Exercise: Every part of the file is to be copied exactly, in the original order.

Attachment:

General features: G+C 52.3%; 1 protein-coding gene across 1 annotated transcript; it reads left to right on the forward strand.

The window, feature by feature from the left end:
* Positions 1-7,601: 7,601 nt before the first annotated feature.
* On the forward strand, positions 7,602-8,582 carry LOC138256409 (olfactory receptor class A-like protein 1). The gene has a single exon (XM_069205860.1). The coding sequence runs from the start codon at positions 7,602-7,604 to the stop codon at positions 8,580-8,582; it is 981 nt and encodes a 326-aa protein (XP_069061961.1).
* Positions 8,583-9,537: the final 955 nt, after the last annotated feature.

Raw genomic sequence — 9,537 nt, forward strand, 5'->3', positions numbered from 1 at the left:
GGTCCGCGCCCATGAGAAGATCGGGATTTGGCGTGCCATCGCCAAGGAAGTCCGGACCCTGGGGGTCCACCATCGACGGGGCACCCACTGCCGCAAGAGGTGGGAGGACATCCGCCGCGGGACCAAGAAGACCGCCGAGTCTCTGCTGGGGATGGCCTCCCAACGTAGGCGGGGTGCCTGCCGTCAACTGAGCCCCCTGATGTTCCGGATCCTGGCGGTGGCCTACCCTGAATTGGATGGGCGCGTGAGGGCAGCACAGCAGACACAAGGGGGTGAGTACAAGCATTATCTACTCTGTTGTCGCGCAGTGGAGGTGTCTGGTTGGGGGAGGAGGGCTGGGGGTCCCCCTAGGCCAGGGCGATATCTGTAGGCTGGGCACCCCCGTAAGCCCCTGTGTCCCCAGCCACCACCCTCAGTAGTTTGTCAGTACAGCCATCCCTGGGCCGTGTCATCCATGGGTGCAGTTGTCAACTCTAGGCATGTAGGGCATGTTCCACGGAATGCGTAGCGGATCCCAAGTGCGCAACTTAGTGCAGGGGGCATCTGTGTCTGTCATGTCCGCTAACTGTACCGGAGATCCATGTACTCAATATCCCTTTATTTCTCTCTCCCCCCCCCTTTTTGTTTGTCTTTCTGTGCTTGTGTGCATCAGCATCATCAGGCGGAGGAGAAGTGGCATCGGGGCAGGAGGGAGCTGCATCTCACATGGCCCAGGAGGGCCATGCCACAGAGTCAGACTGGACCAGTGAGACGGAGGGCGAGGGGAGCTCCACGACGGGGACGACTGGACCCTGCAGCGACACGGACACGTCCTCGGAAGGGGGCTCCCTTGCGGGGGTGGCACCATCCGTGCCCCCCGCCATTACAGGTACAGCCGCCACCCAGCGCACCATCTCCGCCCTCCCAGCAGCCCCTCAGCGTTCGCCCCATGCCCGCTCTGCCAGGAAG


General features: G+C 52.3%; 1 protein-coding gene across 1 annotated transcript; it reads left to right on the forward strand.

The window, feature by feature from the left end:
* Positions 1-7,601: 7,601 nt before the first annotated feature.
* On the forward strand, positions 7,602-8,582 carry LOC138256409 (olfactory receptor class A-like protein 1). The gene has a single exon (XM_069205860.1). The coding sequence runs from the start codon at positions 7,602-7,604 to the stop codon at positions 8,580-8,582; it is 981 nt and encodes a 326-aa protein (XP_069061961.1).
* Positions 8,583-9,537: the final 955 nt, after the last annotated feature.

Raw genomic sequence — 9,537 nt, forward strand, 5'->3', positions numbered from 1 at the left:
GGTCCGCGCCCATGAGAAGATCGGGATTTGGCGTGCCATCGCCAAGGAAGTCCGGACCCTGGGGGTCCACCATCGACGGGGCACCCACTGCCGCAAGAGGTGGGAGGACATCCGCCGCGGGACCAAGAAGACCGCCGAGTCTCTGCTGGGGATGGCCTCCCAACGTAGGCGGGGTGCCTGCCGTCAACTGAGCCCCCTGATGTTCCGGATCCTGGCGGTGGCCTACCCTGAATTGGATGGGCGCGTGAGGGCAGCACAGCAGACACAAGGGGGTGAGTACAAGCATTATCTACTCTGTTGTCGCGCAGTGGAGGTGTCTGGTTGGGGGAGGAGGGCTGGGGGTCCCCCTAGGCCAGGGCGATATCTGTAGGCTGGGCACCCCCGTAAGCCCCTGTGTCCCCAGCCACCACCCTCAGTAGTTTGTCAGTACAGCCATCCCTGGGCCGTGTCATCCATGGGTGCAGTTGTCAACTCTAGGCATGTAGGGCATGTTCCACGGAATGCGTAGCGGATCCCAAGTGCGCAACTTAGTGCAGGGGGCATCTGTGTCTGTCATGTCCGCTAACTGTACCGGAGATCCATGTACTCAATATCCCTTTATTTCTCTCTCCCCCCCCCTTTTTGTTTGTCTTTCTGTGCTTGTGTGCATCAGCATCATCAGGCGGAGGAGAAGTGGCATCGGGGCAGGAGGGAGCTGCATCTCACATGGCCCAGGAGGGCCATGCCACAGAGTCAGACTGGACCAGTGAGACGGAGGGCGAGGGGAGCTCCACGACGGGGACGACTGGACCCTGCAGCGACACGGACACGTCCTCGGAAGGGGGCTCCCTTGCGGGGGTGGCACCATCCGTGCCCCCCGCCATTACAGGTACAGCCGCCACCCAGCGCACCATCTCCGCCCTCCCAGCAGCCCCTCAGCGTTCGCCCCATGCCCGCTCTGCCAGGAAG